In an era when women were expected to be frail and petite, this interest in Big Women marked Robert as "queer," as a sexual outsider. His autobiographical comics read like a gay coming out story.
But he was heterosexual, just too shy and overcome by self-loathing to fit in. Even when he moved to San Francisco and made a name for himself as an underground comic artist, he was an outsider, observing the sit-ins and love-ins and acid trips from a distance.
When I was in high school in the 1970s, the older kids passed around his underground comics, Zap!, Head!, Home Grown Funnies, and Snoid! When I was in college, they were a fixture at Adam's Bookstore, but hidden under the counter, away from those who wouldn't understand.
Later I found copies of Fritz the Cat, which became an X-rated cartoon in 1972, and Mr. Natural, about a cynical guru.
R. Crumb's comics were a minefield, grotesquely drawn, full of profanity, sex, and drugs.
And extreme racism. A black female character who speaks with a racist drawl and is named Angelfood McSpade? Really?
And extreme homophobia, grotesque caricatures of Gay Liberation pioneers.
And extreme sexism -- Big Women desire nothing more than complete subjugation by scrawny men. To be slapped, beaten up, ridden like horses.
There was a lot of male nudity -- mostly scrawny men, but with very long penises. In the 1970s, just seeing a penis in a comic strip was a cause for celebration.
But any beefcake interest was completely overwhelmed by the female nudity -- Big Women, naked, gyrating, shoving their breasts and buttocks and other parts savagely into every spare inch of the frame.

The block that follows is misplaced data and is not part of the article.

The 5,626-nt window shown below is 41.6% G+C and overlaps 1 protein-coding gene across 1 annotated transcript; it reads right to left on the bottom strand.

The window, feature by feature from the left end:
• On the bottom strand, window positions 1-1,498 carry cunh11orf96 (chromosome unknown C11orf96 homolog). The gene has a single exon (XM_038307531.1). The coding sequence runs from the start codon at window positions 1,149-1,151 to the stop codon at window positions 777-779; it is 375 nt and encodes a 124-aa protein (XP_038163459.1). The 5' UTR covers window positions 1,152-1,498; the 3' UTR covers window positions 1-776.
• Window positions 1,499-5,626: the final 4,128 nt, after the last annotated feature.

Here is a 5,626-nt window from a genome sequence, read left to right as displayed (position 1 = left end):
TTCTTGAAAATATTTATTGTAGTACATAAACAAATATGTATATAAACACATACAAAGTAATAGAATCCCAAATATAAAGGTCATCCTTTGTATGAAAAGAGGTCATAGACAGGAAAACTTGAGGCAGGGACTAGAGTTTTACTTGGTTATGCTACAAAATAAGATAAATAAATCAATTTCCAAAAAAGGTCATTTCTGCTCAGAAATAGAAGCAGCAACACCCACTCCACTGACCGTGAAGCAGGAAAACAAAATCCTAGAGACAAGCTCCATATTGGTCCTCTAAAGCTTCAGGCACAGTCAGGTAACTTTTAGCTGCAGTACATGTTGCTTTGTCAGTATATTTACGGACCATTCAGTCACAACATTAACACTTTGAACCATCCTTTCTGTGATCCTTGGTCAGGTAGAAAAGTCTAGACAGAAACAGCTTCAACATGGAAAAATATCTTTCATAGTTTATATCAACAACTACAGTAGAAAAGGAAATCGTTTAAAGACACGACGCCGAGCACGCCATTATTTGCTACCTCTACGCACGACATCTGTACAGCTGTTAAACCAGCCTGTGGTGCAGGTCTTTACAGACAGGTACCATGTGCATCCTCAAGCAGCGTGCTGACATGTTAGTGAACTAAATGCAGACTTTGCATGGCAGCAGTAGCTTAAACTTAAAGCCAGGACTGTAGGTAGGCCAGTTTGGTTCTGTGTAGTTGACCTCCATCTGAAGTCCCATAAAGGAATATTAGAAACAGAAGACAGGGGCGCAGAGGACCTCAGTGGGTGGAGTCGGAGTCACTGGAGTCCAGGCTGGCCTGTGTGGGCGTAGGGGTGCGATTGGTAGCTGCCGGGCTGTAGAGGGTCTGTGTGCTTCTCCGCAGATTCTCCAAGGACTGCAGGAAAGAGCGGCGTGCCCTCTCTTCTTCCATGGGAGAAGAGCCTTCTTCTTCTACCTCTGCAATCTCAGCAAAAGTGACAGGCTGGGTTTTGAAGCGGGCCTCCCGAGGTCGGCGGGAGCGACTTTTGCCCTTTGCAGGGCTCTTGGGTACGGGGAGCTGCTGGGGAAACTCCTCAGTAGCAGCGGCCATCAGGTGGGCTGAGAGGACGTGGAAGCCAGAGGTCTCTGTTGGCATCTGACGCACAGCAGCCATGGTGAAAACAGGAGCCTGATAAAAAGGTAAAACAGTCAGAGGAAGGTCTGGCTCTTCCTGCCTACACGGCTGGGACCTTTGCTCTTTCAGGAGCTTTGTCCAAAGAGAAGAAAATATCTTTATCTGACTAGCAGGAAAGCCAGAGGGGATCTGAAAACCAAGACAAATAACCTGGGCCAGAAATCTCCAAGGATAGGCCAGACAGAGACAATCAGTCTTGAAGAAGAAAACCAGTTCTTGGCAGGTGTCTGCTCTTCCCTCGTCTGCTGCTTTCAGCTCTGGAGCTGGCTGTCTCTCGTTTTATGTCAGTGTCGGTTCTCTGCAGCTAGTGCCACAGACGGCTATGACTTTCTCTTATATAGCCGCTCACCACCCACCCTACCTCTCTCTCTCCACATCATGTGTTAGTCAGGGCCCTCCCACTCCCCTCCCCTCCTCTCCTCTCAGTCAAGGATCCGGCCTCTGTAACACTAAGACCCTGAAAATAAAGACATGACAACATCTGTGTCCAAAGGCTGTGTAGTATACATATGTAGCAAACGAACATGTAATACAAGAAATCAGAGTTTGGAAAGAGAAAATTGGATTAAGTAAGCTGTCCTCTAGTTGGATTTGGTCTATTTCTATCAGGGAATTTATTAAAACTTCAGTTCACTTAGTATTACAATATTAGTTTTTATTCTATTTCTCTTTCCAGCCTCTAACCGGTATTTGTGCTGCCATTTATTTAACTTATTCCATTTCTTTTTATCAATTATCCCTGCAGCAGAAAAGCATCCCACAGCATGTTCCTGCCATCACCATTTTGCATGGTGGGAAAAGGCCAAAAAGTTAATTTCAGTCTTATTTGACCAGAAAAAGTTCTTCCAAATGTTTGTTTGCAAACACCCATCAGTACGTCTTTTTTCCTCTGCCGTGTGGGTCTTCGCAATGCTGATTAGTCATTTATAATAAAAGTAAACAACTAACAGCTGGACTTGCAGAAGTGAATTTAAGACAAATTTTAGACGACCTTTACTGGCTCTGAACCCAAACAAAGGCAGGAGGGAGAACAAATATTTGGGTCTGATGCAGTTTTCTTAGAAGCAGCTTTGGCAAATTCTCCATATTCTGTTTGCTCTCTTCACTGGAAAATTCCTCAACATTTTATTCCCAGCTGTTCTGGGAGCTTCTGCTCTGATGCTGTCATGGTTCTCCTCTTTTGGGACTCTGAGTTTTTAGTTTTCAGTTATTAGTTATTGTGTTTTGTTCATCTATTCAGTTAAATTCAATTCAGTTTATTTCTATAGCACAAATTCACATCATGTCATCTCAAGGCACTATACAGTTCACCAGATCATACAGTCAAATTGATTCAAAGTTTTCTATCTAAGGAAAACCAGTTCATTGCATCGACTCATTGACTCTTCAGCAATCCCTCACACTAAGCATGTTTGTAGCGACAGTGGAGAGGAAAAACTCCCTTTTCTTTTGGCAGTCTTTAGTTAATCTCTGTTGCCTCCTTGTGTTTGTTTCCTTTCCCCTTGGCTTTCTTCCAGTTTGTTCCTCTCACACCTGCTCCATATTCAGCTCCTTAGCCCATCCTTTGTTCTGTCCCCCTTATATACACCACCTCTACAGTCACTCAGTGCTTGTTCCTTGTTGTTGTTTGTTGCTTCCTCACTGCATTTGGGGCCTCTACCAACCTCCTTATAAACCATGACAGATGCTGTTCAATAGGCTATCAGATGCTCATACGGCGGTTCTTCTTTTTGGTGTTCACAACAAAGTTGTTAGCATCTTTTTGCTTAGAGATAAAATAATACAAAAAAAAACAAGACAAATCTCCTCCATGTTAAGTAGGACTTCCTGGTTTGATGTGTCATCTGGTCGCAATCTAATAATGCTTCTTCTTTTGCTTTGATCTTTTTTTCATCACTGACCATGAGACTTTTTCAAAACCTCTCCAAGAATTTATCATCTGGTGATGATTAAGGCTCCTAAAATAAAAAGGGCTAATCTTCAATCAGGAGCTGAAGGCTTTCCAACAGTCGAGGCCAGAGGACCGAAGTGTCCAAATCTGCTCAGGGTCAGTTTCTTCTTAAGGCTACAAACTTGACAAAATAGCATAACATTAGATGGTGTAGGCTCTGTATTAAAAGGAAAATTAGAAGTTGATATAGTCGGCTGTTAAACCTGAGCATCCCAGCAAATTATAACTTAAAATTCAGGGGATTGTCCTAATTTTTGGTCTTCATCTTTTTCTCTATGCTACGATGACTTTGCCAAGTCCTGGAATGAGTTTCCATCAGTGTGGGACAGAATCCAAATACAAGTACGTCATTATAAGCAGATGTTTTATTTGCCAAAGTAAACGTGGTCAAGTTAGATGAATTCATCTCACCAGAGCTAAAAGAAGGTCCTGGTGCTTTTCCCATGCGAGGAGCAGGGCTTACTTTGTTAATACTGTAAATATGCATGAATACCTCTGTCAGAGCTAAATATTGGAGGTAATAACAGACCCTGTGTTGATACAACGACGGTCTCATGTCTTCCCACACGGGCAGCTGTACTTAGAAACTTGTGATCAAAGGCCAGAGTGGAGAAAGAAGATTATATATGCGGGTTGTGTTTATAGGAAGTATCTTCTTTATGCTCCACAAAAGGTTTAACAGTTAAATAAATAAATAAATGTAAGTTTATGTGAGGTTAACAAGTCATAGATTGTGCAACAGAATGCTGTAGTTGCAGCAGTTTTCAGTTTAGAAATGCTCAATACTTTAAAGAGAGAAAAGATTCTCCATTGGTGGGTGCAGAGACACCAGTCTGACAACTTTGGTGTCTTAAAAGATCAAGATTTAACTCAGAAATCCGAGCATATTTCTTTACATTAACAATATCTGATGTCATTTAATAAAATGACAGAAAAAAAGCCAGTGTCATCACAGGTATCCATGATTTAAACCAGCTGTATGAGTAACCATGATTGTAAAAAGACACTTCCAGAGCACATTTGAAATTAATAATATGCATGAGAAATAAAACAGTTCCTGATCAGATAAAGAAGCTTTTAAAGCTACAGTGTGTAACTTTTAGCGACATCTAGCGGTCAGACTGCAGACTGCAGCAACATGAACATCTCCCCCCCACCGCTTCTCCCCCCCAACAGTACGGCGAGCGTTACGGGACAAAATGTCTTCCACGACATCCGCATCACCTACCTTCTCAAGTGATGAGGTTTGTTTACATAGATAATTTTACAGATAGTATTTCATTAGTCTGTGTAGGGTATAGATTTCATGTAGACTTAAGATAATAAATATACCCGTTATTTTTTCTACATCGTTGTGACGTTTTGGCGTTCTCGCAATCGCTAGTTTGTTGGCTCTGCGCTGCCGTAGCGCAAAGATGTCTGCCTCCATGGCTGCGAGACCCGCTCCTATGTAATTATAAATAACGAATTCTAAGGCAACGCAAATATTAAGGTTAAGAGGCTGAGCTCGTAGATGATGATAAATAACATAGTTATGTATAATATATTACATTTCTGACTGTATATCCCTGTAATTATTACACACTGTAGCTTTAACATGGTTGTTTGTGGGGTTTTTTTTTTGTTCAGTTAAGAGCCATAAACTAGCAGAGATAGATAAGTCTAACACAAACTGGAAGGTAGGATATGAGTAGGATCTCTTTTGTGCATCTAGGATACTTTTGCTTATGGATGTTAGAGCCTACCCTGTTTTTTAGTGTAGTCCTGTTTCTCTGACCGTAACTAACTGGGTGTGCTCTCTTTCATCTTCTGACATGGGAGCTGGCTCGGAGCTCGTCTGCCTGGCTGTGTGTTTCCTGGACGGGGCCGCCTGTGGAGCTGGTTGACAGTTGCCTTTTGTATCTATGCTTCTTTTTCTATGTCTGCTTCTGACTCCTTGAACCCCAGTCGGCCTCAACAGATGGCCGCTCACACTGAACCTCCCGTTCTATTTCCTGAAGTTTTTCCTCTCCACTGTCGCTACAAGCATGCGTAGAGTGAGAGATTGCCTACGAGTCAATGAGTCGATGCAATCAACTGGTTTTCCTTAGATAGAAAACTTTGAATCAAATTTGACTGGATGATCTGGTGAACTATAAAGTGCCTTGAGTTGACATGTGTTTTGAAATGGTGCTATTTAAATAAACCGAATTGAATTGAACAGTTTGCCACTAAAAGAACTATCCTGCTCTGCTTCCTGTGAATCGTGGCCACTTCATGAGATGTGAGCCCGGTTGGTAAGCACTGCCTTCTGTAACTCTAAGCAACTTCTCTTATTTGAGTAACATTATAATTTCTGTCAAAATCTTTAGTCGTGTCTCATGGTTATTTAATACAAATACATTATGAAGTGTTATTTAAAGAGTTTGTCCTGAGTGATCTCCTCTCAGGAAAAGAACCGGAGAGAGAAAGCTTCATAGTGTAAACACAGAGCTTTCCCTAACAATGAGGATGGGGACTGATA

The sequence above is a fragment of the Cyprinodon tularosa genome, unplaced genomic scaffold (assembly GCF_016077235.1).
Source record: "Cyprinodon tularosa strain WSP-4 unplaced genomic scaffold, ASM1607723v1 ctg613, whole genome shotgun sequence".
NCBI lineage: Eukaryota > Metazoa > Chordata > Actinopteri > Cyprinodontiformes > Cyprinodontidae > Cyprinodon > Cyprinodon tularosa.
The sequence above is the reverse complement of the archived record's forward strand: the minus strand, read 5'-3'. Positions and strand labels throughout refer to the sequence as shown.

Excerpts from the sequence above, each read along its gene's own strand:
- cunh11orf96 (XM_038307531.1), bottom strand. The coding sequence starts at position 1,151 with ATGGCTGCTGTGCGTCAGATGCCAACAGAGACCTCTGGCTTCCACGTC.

Yet there was something fascinating about the comics, something almost endearing about R. Crumb's constant self-exploration: castration anxiety, sadomasochistic fantasies, paranoia, weird fetishes, cranky old-man rants about everyday hassles....
And gay subtexts. Pairs of men, or anthropomorphic animals, often set out together to find meaning in a bizarre, meaningless world. They got laid, of course -- usually sharing the same Big Woman -- but in the end the heterosexual shenanigans could not assuage their elemental loneliness. They found glimmers of happiness only with each other.
Although he submitted a comic to AARGH (Artists Against Rampant Government Homophobia) in 1988, R. Crumb is still quite homophobic. In 2009, The New Yorker commissioned him to draw a cover on gay marriage. Whose crazy idea was that?
He submitted this grotesque parody of a gay couple, and stated that he approves of gay marriage because "How are you supposed to tell what gender anyone is if they're bending it around?"
Um...Robert, did you know that most gay people have a conventional gender presentation?